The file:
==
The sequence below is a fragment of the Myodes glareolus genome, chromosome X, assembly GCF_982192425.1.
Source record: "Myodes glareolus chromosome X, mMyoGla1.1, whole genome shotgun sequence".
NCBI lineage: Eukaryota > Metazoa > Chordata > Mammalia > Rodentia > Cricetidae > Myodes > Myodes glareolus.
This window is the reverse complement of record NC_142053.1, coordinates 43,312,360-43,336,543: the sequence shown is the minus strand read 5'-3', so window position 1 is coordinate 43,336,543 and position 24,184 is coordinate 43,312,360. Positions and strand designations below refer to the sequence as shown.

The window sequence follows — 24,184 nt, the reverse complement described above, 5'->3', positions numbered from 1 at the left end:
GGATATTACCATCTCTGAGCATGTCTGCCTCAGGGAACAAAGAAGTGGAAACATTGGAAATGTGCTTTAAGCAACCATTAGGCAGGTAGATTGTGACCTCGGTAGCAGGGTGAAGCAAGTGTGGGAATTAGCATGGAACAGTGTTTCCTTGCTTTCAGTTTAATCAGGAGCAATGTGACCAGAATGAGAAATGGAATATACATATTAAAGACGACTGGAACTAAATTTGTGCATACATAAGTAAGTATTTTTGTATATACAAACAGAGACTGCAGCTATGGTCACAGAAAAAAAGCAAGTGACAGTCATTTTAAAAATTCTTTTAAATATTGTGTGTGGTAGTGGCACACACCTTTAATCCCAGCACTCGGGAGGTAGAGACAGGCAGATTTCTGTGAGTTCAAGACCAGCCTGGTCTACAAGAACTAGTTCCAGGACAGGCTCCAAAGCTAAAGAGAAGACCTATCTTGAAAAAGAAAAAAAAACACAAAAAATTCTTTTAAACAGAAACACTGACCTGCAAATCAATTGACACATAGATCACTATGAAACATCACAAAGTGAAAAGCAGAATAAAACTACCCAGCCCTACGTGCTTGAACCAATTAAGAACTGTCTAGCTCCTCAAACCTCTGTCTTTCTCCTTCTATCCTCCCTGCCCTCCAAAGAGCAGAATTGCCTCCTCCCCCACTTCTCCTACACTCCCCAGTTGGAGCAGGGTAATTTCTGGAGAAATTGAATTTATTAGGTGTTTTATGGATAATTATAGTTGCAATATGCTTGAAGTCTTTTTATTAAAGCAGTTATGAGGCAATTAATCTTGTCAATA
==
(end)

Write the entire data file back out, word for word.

The sequence below is a fragment of the Myodes glareolus genome, chromosome X, assembly GCF_982192425.1.
Source record: "Myodes glareolus chromosome X, mMyoGla1.1, whole genome shotgun sequence".
NCBI lineage: Eukaryota > Metazoa > Chordata > Mammalia > Rodentia > Cricetidae > Myodes > Myodes glareolus.
This window is the reverse complement of record NC_142053.1, coordinates 43,312,360-43,336,543: the sequence shown is the minus strand read 5'-3', so window position 1 is coordinate 43,336,543 and position 24,184 is coordinate 43,312,360. Positions and strand designations below refer to the sequence as shown.

The window sequence follows — 24,184 nt, the reverse complement described above, 5'->3', positions numbered from 1 at the left end:
GGATATTACCATCTCTGAGCATGTCTGCCTCAGGGAACAAAGAAGTGGAAACATTGGAAATGTGCTTTAAGCAACCATTAGGCAGGTAGATTGTGACCTCGGTAGCAGGGTGAAGCAAGTGTGGGAATTAGCATGGAACAGTGTTTCCTTGCTTTCAGTTTAATCAGGAGCAATGTGACCAGAATGAGAAATGGAATATACATATTAAAGACGACTGGAACTAAATTTGTGCATACATAAGTAAGTATTTTTGTATATACAAACAGAGACTGCAGCTATGGTCACAGAAAAAAAGCAAGTGACAGTCATTTTAAAAATTCTTTTAAATATTGTGTGTGGTAGTGGCACACACCTTTAATCCCAGCACTCGGGAGGTAGAGACAGGCAGATTTCTGTGAGTTCAAGACCAGCCTGGTCTACAAGAACTAGTTCCAGGACAGGCTCCAAAGCTAAAGAGAAGACCTATCTTGAAAAAGAAAAAAAAACACAAAAAATTCTTTTAAACAGAAACACTGACCTGCAAATCAATTGACACATAGATCACTATGAAACATCACAAAGTGAAAAGCAGAATAAAACTACCCAGCCCTACGTGCTTGAACCAATTAAGAACTGTCTAGCTCCTCAAACCTCTGTCTTTCTCCTTCTATCCTCCCTGCCCTCCAAAGAGCAGAATTGCCTCCTCCCCCACTTCTCCTACACTCCCCAGTTGGAGCAGGGTAATTTCTGGAGAAATTGAATTTATTAGGTGTTTTATGGATAATTATAGTTGCAATATGCTTGAAGTCTTTTTATTAAAGCAGTTATGAGGCAATTAATCTTGTCAATA